I love looking through old albums and boxes of photos. I enjoy hearing the stories that come along with these images and being able to picture what was happening. History has been passed down through oral story telling, the written word, and art since the beginning of time. Only in the past 200 years have we been able to create true images of people, of memories, through photography, to enhance our story telling. Photographs are a huge part of history. They are someone’s history. They are an entire family’s legacy as they tell our stories from generation to generation.
I may have a ton of albums and boxes of photos but there are only a few that are priceless. I believe it’s because we don’t have as many photos to choose from prior to the early 2000’s. And I don’t think there’s anything wrong with having less photos. As long as they mean something to you. Or as Marie Kondo would say, as long as they spark joy.
Some of my most cherished photos are those of my parents when they were babies. Above, my mom is sporting a sleek, baby mohawk while my dad is thoroughly enjoying his bucket bath on the porch. Is anyone else feeling that spark?
Of course I have more photos of them as babes but these are my absolute favorites. Do you have a handful of favorites of your parents? Or your own childhood photos? How many photos are on your phone right now? Do all of those photos spark joy? If I were to guess, you probably have a lot that weren’t quite right so you took them over. And over and over again. Are those photos still special to you once you’ve posted them on social media? Or have you moved on to the next one?
The picture above is the only photo we have of my dad with his father. It may be the only one that was ever taken. My dad was only a few months old when my grandfather was sent to fight in WWII. He was able to return home for a few short weeks when these photos were taken. Shortly after his return to England, he was killed during Operation Tiger, a top secret exercise in preparation for the Normandy invasion.
This photo gets me every time. I feel a sense of sadness that my dad never got to know this man. And yet I feel so much joy knowing that he had this photo. This image represents, not only a family built, but a family broken apart. It’s a symbol of the sacrifice so many families made during that time and a reminder of just how precious our time with loved ones really is.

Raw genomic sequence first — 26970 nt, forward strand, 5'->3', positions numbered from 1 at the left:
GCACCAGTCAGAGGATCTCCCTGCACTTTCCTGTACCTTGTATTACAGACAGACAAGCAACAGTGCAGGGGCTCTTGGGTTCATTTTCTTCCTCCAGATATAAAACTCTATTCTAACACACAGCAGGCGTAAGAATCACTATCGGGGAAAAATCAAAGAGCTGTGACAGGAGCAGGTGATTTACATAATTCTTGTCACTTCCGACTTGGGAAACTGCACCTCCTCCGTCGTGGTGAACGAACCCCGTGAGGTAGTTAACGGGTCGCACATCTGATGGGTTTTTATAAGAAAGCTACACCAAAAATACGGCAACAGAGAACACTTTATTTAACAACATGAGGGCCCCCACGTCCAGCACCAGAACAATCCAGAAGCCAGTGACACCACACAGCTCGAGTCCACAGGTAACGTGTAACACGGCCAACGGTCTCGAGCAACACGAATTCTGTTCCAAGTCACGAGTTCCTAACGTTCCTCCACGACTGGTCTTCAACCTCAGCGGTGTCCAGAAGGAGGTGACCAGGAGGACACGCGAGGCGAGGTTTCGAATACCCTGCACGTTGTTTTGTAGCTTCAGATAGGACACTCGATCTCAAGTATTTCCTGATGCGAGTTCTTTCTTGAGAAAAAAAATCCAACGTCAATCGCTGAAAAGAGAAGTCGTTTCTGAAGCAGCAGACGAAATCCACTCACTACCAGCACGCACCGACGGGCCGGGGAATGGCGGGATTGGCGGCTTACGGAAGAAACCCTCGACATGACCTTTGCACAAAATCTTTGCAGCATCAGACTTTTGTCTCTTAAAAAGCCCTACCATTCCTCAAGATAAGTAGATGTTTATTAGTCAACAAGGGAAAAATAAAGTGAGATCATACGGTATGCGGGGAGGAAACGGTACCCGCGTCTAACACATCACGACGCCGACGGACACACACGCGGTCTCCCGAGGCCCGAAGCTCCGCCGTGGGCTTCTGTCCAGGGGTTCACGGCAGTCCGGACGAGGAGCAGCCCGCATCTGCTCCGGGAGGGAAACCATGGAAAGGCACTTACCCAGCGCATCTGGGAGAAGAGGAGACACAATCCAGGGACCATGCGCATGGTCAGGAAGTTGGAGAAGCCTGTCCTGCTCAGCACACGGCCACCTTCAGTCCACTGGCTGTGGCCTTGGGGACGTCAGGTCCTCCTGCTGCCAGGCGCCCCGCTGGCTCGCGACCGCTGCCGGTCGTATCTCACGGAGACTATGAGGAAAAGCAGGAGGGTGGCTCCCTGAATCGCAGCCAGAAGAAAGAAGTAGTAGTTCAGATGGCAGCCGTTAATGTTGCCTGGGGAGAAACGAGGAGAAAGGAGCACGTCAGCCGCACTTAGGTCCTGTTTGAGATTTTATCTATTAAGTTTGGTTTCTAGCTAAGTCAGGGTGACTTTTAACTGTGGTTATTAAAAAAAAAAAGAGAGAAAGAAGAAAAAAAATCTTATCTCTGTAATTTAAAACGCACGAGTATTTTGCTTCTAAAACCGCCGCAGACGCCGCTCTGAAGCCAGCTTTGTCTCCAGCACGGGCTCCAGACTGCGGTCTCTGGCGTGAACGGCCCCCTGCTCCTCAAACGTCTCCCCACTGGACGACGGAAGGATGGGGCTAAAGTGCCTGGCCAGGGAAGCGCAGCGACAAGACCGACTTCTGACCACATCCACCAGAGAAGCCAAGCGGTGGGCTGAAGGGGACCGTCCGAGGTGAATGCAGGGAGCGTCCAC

My parents divorced when I was 21. They were both passionate and creative humans. I know the love they had for one another was deep and true. I also know that, no matter how things ended, they always spoke of the beginning fondly. They each remembered my birth, my younger sister’s birth, and the years to follow with kindness and love toward the other parent. They looked at family photos, not with bitterness in their hearts, but with the knowledge that these were precious moments in their life stories.
I look at these images of my grandparents and parents and can’t help but think of the lyrics from The Avett Brother’s song Murder in the City // “Always remember, there was nothing worth sharing like the love that let us share our name.” The families that my sister and I are building today, were born from the love between Ruby and Bill Cunningham and Elsie and Alton Haskins decades ago. My heart right now is so full as I think about this.
I met Adam almost five years ago. We were both working as wedding photographers sharing the same office space. At the time, I wasn’t looking to date anyone but I thought he was such a great guy so of course I tried to set him up with a few of my friends. I laugh so hard thinking about this now.
Two years ago, to this very day that I am writing this, I said yes when Adam asked me to marry him. He disguised the event (because it was an event!) as a family session with my sister and her family. Shortly after the photo below was taken he popped the question. And a bottle of bubbles. Cheers!
Melissa and her husband, Kenny, began growing their little family of two in 2010 when they married. Three years later, their son, Maddox, was born — Wide-eyed, curious, and generally very serious. Hazel, a tiny hurricane of curls, sass, and a love so aggressive it knocks you down, entered our world only two short years later.
I see my dad in Maddox’s eyes and smile. The fiery independence that both our parents had is seen in Hazel’s live-out-loud personality. They are deeply woven into each other’s story regardless of the fact that these two babes will never meet their Pop. He is a part of them, just like our dad’s father was a part of him. Through stories and photos they will learn about the man he was, the life he lived, and the legacy he left behind.
Photographs speak to all of us in different ways and in different times. So much of what we document reflects our collective heritage and I am honored to capture images of the families I serve so that their stories can live on long after the moment has passed.